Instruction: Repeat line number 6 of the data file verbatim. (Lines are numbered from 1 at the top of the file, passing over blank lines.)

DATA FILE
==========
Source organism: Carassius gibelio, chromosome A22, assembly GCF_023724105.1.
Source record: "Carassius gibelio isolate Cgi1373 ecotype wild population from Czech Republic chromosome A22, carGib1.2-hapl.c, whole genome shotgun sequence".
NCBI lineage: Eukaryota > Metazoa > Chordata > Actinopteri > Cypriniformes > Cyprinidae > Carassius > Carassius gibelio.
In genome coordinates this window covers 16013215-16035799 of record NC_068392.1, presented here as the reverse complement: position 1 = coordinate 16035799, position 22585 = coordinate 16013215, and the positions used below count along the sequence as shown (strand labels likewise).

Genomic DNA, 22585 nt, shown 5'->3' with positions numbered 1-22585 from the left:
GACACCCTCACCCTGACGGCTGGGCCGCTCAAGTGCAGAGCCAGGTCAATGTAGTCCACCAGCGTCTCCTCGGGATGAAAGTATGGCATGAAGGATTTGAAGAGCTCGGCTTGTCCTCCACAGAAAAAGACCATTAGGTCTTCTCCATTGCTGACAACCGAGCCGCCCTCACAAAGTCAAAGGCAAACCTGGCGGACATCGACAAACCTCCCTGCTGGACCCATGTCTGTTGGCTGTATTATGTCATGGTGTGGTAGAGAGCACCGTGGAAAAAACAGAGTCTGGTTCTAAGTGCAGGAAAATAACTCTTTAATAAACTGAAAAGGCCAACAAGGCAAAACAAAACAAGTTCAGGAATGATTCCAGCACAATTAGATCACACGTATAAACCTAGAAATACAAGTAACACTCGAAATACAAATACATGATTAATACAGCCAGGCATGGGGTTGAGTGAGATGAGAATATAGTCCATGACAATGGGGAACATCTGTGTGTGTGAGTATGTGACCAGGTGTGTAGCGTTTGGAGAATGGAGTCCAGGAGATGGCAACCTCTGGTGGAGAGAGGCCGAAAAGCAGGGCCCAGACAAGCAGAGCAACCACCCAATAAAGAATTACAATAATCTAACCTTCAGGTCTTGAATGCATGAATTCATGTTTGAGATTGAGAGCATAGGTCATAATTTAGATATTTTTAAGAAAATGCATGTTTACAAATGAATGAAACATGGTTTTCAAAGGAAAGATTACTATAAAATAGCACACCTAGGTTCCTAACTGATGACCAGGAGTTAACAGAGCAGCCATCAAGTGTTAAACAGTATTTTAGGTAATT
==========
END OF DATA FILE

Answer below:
GACACCCTCACCCTGACGGCTGGGCCGCTCAAGTGCAGAGCCAGGTCAATGTAGTCCACCAGCGTCTCCTCGGGATGAAAGTATGGCATGAAGGATTTGAAGAGCTCGGCTTGTCCTCCACAGAAAAAGACCATTAGGTCTTCTCCATTGCTGACAACCGAGCCGCCCTCACAAAGTCAAAGGCAAACCTGGCGGACATCGACAAACCTCCCTGCTGGACCCATGTCTGTTGGCTGTATTATGTCATGGTGTGGTAGAGAGCACCGTGGAAAAAACAGAGTCTGGTTCTAAGTGCAGGAAAATAACTCTTTAATAAACTGAAAAGGCCAACAAGGCAAAACAAAACAAGTTCAGGAATGATTCCAGCACAATTAGATCACACGTATAAACCTAGAAATACAAGTAACACTCGAAATACAAATACATGATTAATACAGCCAGGCATGGGGTTGAGTGAGATGAGAATATAGTCCATGACAATGGGGAACATCTGTGTGTGTGAGTATGTGACCAGGTGTGTAGCGTTTGGAGAATGGAGTCCAGGAGATGGCAACCTCTGGTGGAGAGAGGCCGAAAAGCAGGGCCCAGACAAGCAGAGCAACCACCCAATAAAGAATTACAATAATCTAACCTTCAGGTCTTGAATGCATGAATTCATGTTTGAGATTGAGAGCATAGGTCATAATTTAGATATTTTTAAGAAAATGCATGTTTACAAATGAATGAAACATGGTTTTCAAAGGAAAGATTACTATAAAATAGCACACCTAGGTTCCTAACTGATGACCAGGAGTTAACAGAGCAGCCATCAAGTGTTAAACAGTATTTTAGGTAATT